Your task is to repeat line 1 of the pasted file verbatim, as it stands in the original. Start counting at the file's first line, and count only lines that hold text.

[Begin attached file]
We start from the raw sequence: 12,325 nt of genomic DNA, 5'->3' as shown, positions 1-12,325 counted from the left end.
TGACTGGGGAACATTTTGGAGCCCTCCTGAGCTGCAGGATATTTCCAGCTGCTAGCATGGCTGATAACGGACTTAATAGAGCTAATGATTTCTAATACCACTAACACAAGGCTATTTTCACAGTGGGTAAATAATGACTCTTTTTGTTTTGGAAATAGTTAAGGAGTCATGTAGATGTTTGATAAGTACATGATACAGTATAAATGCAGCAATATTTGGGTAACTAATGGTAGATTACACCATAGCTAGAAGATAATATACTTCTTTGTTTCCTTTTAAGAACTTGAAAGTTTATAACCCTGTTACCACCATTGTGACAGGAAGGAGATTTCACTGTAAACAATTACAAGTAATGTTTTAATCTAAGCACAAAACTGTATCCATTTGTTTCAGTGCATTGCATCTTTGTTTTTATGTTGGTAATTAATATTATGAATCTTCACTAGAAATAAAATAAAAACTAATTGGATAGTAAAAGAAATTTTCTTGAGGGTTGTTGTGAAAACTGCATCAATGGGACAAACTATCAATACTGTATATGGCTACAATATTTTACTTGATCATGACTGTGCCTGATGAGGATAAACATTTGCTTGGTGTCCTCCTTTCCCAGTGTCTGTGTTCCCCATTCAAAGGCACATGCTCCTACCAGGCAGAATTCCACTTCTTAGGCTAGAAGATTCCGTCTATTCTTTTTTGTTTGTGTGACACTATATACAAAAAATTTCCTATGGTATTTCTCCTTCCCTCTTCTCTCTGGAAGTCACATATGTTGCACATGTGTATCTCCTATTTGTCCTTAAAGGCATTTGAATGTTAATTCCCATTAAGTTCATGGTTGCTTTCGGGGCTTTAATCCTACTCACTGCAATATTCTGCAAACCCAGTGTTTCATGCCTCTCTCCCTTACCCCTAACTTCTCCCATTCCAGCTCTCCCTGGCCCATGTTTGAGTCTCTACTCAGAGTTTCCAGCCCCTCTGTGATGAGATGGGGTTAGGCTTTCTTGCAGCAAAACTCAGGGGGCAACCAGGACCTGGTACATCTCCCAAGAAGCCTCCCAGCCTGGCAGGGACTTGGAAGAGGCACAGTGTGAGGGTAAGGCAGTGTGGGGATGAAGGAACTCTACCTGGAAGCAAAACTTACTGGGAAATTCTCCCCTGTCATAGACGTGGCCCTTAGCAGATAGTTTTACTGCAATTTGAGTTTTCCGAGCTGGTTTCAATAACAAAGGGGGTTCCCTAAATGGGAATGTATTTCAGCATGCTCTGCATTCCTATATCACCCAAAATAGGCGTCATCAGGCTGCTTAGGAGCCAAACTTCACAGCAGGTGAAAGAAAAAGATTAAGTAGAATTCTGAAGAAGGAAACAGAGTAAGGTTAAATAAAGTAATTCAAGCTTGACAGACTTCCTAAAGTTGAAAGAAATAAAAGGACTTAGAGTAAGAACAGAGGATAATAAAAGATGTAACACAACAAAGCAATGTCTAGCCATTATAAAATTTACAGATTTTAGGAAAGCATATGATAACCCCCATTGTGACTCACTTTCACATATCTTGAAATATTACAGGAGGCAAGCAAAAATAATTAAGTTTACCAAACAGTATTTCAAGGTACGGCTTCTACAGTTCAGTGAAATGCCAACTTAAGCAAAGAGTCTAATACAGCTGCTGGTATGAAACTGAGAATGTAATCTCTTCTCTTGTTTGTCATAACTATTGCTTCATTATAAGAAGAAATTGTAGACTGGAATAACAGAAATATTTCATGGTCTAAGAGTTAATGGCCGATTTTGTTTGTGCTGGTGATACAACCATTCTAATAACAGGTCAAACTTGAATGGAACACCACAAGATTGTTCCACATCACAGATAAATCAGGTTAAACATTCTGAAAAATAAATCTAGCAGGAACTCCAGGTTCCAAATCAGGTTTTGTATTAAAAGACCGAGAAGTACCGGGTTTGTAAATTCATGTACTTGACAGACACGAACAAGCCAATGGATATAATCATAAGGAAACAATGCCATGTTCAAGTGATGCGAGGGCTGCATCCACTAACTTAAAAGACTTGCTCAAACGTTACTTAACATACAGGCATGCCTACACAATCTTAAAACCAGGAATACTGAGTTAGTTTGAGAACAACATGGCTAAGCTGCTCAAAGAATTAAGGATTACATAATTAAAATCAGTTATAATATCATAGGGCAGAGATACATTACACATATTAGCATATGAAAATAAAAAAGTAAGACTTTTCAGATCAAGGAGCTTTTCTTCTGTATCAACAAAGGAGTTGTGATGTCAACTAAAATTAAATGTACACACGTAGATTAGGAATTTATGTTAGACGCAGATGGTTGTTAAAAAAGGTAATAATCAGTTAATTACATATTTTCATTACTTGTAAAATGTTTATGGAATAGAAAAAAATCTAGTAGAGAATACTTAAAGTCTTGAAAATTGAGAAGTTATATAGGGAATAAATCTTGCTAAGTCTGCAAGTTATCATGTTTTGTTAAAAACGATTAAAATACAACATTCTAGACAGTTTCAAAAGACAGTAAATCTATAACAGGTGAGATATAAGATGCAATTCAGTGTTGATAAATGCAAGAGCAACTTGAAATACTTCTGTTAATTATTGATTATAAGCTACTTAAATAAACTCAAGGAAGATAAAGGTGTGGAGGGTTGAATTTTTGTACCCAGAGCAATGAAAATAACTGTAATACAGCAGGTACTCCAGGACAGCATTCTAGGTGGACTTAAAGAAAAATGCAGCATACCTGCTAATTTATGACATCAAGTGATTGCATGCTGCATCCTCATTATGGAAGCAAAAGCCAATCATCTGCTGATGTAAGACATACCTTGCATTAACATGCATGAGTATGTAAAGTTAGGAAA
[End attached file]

We start from the raw sequence: 12,325 nt of genomic DNA, 5'->3' as shown, positions 1-12,325 counted from the left end.